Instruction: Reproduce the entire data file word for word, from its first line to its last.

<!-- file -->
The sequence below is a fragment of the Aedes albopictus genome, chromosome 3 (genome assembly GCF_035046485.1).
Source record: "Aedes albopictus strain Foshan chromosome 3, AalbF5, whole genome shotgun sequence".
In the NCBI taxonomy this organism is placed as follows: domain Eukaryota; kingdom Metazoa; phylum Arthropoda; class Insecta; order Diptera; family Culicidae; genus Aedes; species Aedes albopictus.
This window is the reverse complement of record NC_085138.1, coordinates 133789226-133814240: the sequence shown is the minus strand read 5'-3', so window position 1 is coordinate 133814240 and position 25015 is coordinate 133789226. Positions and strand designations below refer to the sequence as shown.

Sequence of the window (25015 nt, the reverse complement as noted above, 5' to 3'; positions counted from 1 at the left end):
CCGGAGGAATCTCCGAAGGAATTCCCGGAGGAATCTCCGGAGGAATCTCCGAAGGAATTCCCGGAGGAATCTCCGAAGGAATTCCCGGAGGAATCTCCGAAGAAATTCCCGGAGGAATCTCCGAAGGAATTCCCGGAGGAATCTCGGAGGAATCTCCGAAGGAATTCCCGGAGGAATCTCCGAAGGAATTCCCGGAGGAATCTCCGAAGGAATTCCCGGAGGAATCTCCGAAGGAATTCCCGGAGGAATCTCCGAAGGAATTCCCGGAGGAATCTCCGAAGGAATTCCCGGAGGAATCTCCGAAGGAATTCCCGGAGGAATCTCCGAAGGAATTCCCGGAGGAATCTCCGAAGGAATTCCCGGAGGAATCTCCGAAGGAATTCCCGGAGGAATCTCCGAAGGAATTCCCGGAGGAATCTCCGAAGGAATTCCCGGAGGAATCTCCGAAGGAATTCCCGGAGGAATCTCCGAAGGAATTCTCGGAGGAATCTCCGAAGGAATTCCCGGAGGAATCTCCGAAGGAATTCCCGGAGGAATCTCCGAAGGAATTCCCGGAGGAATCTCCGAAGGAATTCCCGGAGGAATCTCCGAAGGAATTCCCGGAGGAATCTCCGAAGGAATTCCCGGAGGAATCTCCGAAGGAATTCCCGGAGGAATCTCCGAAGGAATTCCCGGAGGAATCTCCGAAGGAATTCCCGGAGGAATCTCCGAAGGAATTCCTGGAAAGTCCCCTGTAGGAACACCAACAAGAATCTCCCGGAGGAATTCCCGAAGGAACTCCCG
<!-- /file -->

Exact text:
The sequence below is a fragment of the Aedes albopictus genome, chromosome 3 (genome assembly GCF_035046485.1).
Source record: "Aedes albopictus strain Foshan chromosome 3, AalbF5, whole genome shotgun sequence".
In the NCBI taxonomy this organism is placed as follows: domain Eukaryota; kingdom Metazoa; phylum Arthropoda; class Insecta; order Diptera; family Culicidae; genus Aedes; species Aedes albopictus.
This window is the reverse complement of record NC_085138.1, coordinates 133789226-133814240: the sequence shown is the minus strand read 5'-3', so window position 1 is coordinate 133814240 and position 25015 is coordinate 133789226. Positions and strand designations below refer to the sequence as shown.

Sequence of the window (25015 nt, the reverse complement as noted above, 5' to 3'; positions counted from 1 at the left end):
CCGGAGGAATCTCCGAAGGAATTCCCGGAGGAATCTCCGGAGGAATCTCCGAAGGAATTCCCGGAGGAATCTCCGAAGGAATTCCCGGAGGAATCTCCGAAGAAATTCCCGGAGGAATCTCCGAAGGAATTCCCGGAGGAATCTCGGAGGAATCTCCGAAGGAATTCCCGGAGGAATCTCCGAAGGAATTCCCGGAGGAATCTCCGAAGGAATTCCCGGAGGAATCTCCGAAGGAATTCCCGGAGGAATCTCCGAAGGAATTCCCGGAGGAATCTCCGAAGGAATTCCCGGAGGAATCTCCGAAGGAATTCCCGGAGGAATCTCCGAAGGAATTCCCGGAGGAATCTCCGAAGGAATTCCCGGAGGAATCTCCGAAGGAATTCCCGGAGGAATCTCCGAAGGAATTCCCGGAGGAATCTCCGAAGGAATTCCCGGAGGAATCTCCGAAGGAATTCCCGGAGGAATCTCCGAAGGAATTCTCGGAGGAATCTCCGAAGGAATTCCCGGAGGAATCTCCGAAGGAATTCCCGGAGGAATCTCCGAAGGAATTCCCGGAGGAATCTCCGAAGGAATTCCCGGAGGAATCTCCGAAGGAATTCCCGGAGGAATCTCCGAAGGAATTCCCGGAGGAATCTCCGAAGGAATTCCCGGAGGAATCTCCGAAGGAATTCCCGGAGGAATCTCCGAAGGAATTCCCGGAGGAATCTCCGAAGGAATTCCTGGAAAGTCCCCTGTAGGAACACCAACAAGAATCTCCCGGAGGAATTCCCGAAGGAACTCCCG